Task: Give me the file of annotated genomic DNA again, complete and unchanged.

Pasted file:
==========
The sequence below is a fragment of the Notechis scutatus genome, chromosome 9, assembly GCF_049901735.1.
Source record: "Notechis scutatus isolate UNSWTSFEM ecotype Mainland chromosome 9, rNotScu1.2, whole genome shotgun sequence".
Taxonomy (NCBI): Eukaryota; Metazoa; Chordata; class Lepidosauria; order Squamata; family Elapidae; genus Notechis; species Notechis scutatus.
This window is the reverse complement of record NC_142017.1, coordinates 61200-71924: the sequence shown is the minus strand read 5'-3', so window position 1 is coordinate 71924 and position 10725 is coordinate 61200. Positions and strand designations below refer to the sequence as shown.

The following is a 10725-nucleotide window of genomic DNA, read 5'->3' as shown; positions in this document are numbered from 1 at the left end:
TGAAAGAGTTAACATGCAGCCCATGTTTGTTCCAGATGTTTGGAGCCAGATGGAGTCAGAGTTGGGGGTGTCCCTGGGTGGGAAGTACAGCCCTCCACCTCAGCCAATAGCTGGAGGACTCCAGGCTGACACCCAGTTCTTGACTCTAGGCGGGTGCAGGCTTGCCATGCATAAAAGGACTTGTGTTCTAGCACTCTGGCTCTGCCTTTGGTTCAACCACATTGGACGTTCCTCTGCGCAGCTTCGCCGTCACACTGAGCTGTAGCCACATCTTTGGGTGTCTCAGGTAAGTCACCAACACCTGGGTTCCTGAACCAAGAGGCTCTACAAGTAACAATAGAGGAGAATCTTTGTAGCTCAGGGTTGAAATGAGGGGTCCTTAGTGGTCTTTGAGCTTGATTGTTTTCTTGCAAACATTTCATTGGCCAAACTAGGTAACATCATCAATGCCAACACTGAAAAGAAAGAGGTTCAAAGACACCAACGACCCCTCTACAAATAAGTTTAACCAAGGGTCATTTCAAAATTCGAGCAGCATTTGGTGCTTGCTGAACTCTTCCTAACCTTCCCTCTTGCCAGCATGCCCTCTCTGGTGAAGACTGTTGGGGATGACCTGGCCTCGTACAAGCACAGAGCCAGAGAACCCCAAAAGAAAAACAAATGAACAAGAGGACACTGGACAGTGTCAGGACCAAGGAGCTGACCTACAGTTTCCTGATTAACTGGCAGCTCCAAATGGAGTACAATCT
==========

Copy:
The sequence below is a fragment of the Notechis scutatus genome, chromosome 9, assembly GCF_049901735.1.
Source record: "Notechis scutatus isolate UNSWTSFEM ecotype Mainland chromosome 9, rNotScu1.2, whole genome shotgun sequence".
Taxonomy (NCBI): Eukaryota; Metazoa; Chordata; class Lepidosauria; order Squamata; family Elapidae; genus Notechis; species Notechis scutatus.
This window is the reverse complement of record NC_142017.1, coordinates 61200-71924: the sequence shown is the minus strand read 5'-3', so window position 1 is coordinate 71924 and position 10725 is coordinate 61200. Positions and strand designations below refer to the sequence as shown.

The following is a 10725-nucleotide window of genomic DNA, read 5'->3' as shown; positions in this document are numbered from 1 at the left end:
TGAAAGAGTTAACATGCAGCCCATGTTTGTTCCAGATGTTTGGAGCCAGATGGAGTCAGAGTTGGGGGTGTCCCTGGGTGGGAAGTACAGCCCTCCACCTCAGCCAATAGCTGGAGGACTCCAGGCTGACACCCAGTTCTTGACTCTAGGCGGGTGCAGGCTTGCCATGCATAAAAGGACTTGTGTTCTAGCACTCTGGCTCTGCCTTTGGTTCAACCACATTGGACGTTCCTCTGCGCAGCTTCGCCGTCACACTGAGCTGTAGCCACATCTTTGGGTGTCTCAGGTAAGTCACCAACACCTGGGTTCCTGAACCAAGAGGCTCTACAAGTAACAATAGAGGAGAATCTTTGTAGCTCAGGGTTGAAATGAGGGGTCCTTAGTGGTCTTTGAGCTTGATTGTTTTCTTGCAAACATTTCATTGGCCAAACTAGGTAACATCATCAATGCCAACACTGAAAAGAAAGAGGTTCAAAGACACCAACGACCCCTCTACAAATAAGTTTAACCAAGGGTCATTTCAAAATTCGAGCAGCATTTGGTGCTTGCTGAACTCTTCCTAACCTTCCCTCTTGCCAGCATGCCCTCTCTGGTGAAGACTGTTGGGGATGACCTGGCCTCGTACAAGCACAGAGCCAGAGAACCCCAAAAGAAAAACAAATGAACAAGAGGACACTGGACAGTGTCAGGACCAAGGAGCTGACCTACAGTTTCCTGATTAACTGGCAGCTCCAAATGGAGTACAATCT